22 But prove yourselves doers of the word, and not merely hearers who delude themselves.
One of the highlights of my childhood was spending time with my grandfather. It didn’t matter where we went, in fact, I don’t remember what we talked about half the time. The sheer joy was just being in his presence.
How about you? As we navigate the river of life, it’s so easy to forget how important it is just to spend time with people. The conversation doesn’t have to be deep every time and it doesn’t matter if you never solve all of the problems in the world. What matters is the company….the connection….or, in the words of one of my favorite English professors “experiencing the human condition together.”
I admit I’m just as guilty as anyone. As a pastor, I often feel like words are my greatest commodity and I have to fill all the empty spaces of a visit with pearls of wisdom. What I’m learning, is words are important but what really matters is presence. Jesus spent time with his disciples. He pitched his tent among them. He even hung out on the cross for them. However, as a leader it’s so easy to feel like time with others is wasted unless we solve some kind of problem or relieve a pressure point. Not true. Often, a touch of the hand or a kind smile or furrowed brow has the power to accomplish what words never can. Sometimes just knowing you’re there is enough. If you don’t believe me, go and read Psalm 23. In it David is greatly comforted by Jesus his shepherd, yet there is no mention of words as one of those comforts! Presence is often greater than words.
However, many times, in my relationships with others, I often revert to lecture mode. If something’s going to get fixed, I infer, I must say something. I must put forth a rational solution. Define the facts. Come up with a solution. When in reality, our families don’t need another coach, or specialist. All they want is us. Crazy, I know! But when’s the last time your kids or your wife asked you for clear, sound, practical advice? Bet you can’t remember. But skip a game, or a meal, or a Saturday with them and watch what happens. It’s not our advice they want, they just want us. “Where were you”, they’ll ask, not “tell me again what you said before”.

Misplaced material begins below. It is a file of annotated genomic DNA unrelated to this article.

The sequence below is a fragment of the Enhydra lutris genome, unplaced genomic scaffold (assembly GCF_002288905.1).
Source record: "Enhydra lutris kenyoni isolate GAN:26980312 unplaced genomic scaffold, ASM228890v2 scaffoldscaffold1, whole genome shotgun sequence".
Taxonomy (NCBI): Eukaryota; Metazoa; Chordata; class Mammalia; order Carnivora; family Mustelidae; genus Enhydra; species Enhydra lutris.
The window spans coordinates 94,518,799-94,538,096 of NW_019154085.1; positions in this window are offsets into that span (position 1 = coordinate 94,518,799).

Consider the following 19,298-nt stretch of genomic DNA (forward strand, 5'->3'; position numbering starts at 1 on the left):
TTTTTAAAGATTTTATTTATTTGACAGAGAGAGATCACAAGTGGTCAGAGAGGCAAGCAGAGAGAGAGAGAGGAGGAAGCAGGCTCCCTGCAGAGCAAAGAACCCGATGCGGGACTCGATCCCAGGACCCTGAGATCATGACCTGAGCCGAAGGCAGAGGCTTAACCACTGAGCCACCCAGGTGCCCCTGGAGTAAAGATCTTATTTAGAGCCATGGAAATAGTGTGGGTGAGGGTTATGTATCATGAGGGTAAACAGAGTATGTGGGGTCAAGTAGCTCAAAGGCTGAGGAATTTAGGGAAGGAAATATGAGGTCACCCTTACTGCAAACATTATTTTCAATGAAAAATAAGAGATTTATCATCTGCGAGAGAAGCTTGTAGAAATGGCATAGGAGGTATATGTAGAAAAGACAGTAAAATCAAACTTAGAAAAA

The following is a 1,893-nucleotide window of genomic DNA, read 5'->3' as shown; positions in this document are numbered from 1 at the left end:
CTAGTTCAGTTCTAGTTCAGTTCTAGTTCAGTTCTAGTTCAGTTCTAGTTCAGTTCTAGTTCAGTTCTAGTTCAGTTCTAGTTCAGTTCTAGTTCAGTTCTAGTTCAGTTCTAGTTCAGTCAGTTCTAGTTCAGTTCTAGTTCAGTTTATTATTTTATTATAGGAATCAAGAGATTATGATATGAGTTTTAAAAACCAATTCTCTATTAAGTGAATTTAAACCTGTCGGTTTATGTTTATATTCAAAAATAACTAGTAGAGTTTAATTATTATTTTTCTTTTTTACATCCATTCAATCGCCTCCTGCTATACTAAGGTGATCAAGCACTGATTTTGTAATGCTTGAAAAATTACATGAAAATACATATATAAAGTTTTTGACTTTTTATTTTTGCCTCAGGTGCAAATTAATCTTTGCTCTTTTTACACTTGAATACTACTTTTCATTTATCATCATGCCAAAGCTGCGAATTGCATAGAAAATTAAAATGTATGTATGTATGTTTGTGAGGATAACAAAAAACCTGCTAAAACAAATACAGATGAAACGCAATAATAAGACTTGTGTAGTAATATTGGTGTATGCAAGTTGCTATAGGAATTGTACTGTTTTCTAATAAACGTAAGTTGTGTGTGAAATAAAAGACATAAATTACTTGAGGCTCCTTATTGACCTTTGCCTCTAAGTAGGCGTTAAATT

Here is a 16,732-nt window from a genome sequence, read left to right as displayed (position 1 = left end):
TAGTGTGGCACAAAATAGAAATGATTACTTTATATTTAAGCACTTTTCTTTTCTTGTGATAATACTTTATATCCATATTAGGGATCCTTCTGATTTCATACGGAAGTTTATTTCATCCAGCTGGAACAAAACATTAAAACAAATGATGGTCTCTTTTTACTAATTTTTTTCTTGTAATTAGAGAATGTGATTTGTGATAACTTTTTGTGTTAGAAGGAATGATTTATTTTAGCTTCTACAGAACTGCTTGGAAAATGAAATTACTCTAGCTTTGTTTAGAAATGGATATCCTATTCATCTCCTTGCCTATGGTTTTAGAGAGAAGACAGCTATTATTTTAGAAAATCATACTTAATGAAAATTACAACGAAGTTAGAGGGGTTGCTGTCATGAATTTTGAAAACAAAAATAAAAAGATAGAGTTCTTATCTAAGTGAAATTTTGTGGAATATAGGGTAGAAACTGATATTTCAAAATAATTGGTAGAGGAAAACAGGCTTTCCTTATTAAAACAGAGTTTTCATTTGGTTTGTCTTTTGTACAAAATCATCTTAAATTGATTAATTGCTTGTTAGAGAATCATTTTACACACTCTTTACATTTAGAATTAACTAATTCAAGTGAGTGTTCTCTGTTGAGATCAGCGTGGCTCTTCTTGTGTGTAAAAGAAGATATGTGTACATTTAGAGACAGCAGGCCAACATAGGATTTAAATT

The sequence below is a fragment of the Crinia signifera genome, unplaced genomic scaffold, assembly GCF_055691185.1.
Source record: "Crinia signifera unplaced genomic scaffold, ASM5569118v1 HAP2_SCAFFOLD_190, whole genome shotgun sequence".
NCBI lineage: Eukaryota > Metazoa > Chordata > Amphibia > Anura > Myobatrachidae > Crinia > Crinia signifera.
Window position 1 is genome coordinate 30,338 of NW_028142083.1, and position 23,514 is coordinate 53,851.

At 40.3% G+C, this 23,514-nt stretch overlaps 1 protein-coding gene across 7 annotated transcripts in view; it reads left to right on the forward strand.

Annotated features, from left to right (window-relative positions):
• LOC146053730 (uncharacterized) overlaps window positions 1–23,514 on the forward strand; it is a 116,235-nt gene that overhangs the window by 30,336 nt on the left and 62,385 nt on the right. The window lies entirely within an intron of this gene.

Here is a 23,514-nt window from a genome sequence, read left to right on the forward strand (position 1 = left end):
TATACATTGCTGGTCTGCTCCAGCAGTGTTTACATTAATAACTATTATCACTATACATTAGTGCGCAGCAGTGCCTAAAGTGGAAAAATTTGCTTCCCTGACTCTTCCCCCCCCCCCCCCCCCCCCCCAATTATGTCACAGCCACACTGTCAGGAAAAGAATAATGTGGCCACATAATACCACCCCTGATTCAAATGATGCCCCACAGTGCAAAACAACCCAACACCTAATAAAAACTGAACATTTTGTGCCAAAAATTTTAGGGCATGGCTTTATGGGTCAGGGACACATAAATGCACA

These days, in my opinion, there is a lot of doing and not a lot of hearing. Because if there was more listening going on, it would show up in our actions. James says, “But don’t just listen to God’s word. You must do what it says. Otherwise, you are only fooling yourselves.” Again, there is no shortage of doing. In fact, people can’t stop doing. Every waking moment has to be filled with activity. It’s an epidemic. Productivity, however, means being busy at the right things. In my own experience it’s so easy to get busy without first taking the time to listen. If you’re too busy to listen, you’re too busy to lead….for God, in your home, at work, and in the community and world around you. It’s time to start getting busy with our ears, especially before God, and then start getting busy doing.
Just yesterday a good pastor/friend reminded me that as disciples, one of the key things we do is spend time with Jesus. Not just talking to him, but listening. Every time in my life that I have, the ice has melted and there was a Springtime thaw. It’s amazing what just a short, but intentional period of time, will do for your home life, personal circles, and spheres of influence. Yes, we must DO, but first we must make time to HEAR.